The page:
All these artificial media have a simpler composition than natural human saliva. Particularly, they do not contain the various proteins present in the acquired pellicle (e.g., histatins, proline rich proteins) which play an important role in the mechanisms of bacterial adherence. For this reason, human saliva was used in many other studies in order to be closer to oral conditions [1618]. Human saliva can be collected from only one or several healthy volunteers [19, 20]. It is obtained by splitting at least 1 hour and a half after eating, drinking, and tooth cleaning. Samples are pooled and centrifuged, and the supernatants are pasteurized and recentrifuged before being stored at −20°C [21].

In order to grow biofilms, media have to reach all the complex nutritional requirements to allow the growth of bacteria. Saliva only or its combination with selective media can be used. Regarding selective media, in case of mono-species biofilms, each bacterium has its preferred medium that eases its growth.

In case of plurispecies biofilms, the Fluid Universal Medium, described by Guggenheim et al. [21], can generally allow the growth of many bacterial species, so it has been used as a support for multispecies biofilms. This FUM went through modifications and created the modified FUM (supplemented with 67 mmol/L Sorensen’s buffer, pH 7.2), the enriched FUM (+0.15% sucrose, 0.15% glucose). 50% heat inactivated horse serum can be added to help the growth of certain bacteria, as well as N-acetylmuramic acid for T. forsythia, of 0.34 mM hemin for P. gingivalis [22].

3. Substrates

3.1. Experimental Oral Biofilms Are Developed on Various Supports
3.1.1. Glass Surfaces

Hamada and Torii described a very simple device for testing biofilm formation on an inert surface [23]. Briefly, an overnight culture was added to a glass tube containing specific medium and sucrose 1%. The cultures were incubated at 37°C with an angle of 30 degrees. Biofilm formation was evaluated after 24 to 48 hours with the Murchison scale from 0 (no adhesion) to 4 (strongly adhesive) [24]. Hasan et al. used this support to study the effect on sucrose-dependent and sucrose-independent adherence of S. mutans and the inhibitory effect of a plant extract on these bacteria [25, 26].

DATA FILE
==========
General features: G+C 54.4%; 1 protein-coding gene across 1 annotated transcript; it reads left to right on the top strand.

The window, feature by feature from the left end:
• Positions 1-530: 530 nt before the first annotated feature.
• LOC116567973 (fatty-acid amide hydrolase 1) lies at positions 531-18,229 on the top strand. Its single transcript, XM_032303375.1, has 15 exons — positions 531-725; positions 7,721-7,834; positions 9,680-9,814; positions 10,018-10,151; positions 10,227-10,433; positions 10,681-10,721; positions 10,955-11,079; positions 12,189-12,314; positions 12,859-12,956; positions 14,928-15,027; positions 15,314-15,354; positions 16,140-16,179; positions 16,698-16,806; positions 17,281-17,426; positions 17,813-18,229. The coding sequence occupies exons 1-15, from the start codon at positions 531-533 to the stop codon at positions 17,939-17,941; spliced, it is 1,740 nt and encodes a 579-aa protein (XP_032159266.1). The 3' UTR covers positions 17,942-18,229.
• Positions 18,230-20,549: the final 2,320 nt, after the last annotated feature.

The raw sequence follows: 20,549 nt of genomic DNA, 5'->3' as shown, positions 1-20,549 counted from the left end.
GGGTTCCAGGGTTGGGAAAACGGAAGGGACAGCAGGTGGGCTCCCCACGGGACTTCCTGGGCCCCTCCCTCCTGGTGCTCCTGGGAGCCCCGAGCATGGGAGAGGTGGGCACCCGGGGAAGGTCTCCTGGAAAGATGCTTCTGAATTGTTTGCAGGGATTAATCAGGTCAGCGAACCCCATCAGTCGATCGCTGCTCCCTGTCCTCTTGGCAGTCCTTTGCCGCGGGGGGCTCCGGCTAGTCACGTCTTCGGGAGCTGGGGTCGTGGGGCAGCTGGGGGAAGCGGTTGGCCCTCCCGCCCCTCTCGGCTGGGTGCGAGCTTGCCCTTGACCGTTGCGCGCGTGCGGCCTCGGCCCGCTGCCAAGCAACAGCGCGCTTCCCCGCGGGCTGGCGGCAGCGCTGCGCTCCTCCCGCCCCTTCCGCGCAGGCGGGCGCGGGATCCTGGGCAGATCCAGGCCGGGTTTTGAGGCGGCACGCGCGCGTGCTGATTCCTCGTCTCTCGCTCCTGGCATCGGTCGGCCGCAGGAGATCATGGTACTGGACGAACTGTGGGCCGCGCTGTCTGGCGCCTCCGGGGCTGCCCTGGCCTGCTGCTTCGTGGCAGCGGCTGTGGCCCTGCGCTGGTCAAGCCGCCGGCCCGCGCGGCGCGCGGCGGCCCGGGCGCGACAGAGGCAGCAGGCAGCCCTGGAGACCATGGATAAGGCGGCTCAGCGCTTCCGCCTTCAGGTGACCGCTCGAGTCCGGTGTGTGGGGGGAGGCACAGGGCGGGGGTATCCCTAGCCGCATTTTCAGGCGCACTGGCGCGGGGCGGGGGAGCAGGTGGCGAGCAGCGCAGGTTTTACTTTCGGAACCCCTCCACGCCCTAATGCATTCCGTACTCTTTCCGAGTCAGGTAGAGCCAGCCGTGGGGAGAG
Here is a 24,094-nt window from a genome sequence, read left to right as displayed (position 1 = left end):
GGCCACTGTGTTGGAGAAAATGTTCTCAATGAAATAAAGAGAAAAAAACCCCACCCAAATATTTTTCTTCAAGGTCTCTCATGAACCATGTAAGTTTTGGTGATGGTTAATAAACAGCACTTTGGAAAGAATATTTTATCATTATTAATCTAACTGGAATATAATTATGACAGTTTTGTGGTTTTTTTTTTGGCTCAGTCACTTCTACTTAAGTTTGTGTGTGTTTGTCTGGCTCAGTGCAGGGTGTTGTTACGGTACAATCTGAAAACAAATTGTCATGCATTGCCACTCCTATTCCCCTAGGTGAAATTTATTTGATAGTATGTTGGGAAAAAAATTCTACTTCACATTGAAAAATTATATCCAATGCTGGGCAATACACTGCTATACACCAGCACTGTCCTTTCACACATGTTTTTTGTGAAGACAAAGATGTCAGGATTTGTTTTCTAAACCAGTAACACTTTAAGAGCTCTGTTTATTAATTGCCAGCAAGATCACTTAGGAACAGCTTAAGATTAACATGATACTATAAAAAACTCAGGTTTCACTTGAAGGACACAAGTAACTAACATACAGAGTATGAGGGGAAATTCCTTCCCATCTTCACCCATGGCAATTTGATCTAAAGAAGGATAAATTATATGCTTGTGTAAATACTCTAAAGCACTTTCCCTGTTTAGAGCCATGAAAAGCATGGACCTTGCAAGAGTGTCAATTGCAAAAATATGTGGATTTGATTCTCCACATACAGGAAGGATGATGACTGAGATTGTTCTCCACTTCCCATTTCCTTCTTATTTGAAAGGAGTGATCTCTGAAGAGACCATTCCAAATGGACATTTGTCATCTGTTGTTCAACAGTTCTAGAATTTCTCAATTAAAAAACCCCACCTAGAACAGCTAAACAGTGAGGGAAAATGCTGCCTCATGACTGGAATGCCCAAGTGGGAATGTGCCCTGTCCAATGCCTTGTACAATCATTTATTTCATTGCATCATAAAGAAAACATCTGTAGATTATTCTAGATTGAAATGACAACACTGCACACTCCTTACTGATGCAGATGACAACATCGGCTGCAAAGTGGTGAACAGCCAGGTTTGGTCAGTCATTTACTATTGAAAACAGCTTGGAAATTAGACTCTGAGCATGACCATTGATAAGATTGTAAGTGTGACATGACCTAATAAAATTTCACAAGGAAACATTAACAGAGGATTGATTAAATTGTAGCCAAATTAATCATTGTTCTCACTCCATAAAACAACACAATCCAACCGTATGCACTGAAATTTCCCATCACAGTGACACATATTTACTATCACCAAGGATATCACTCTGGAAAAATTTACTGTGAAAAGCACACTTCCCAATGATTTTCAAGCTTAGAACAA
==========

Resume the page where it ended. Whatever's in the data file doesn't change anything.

This model also enabled the investigation of the adherence capacities of oral lactobacilli for potential probiotic purposes [27] and the antiadherence properties of polyphenolic compounds on oral bacteria [28]. However, this design does not include the formation of the acquired pellicle: the bacteria directly adhere on the glass surface. For the authors, the ability of S. mutans cells to colonize various smooth surfaces may be due to the insoluble glucans synthesized from sucrose by the bound glucosyltransferase. Therefore, this experimental model makes it possible to quickly screen the biofilm formation capacity of various strains that possess this enzyme.

3.1.2. Dentin

Most studies carried out on dentin have focused on endodontic infection. Endodontic disease is a biofilm-mediated infection in which Enterococcus faecalis is commonly found [29]. The dentin discs used can be of human [3032] or bovine origin [3336]. Some other studies have also been performed on human whole teeth [37]. Many studies aimed to evaluate the antimicrobial activity of various solutions and their capacity to eradicate E. faecalis biofilm [30, 31, 34, 36]. Unlike the above-mentioned studies, Li et al. worked on the dentin-composite interface subjected to multispecies biofilm [35]. Bovine dentin discs have also been used in a continuous culture model to study the effects of shiitake mushrooms on biofilms composition and cariogenic properties [33].

3.1.3. Enamel

Enamel is mostly used as a substratum for cariogenic biofilm models. Like dentin, it may be of human or bovine origin [38, 39]. The role of sucrose as a cariogenic molecule has been widely investigated using this substratum in batch models [39, 40] or in an artificial mouth [38].

3.1.4. Polystyrene Surfaces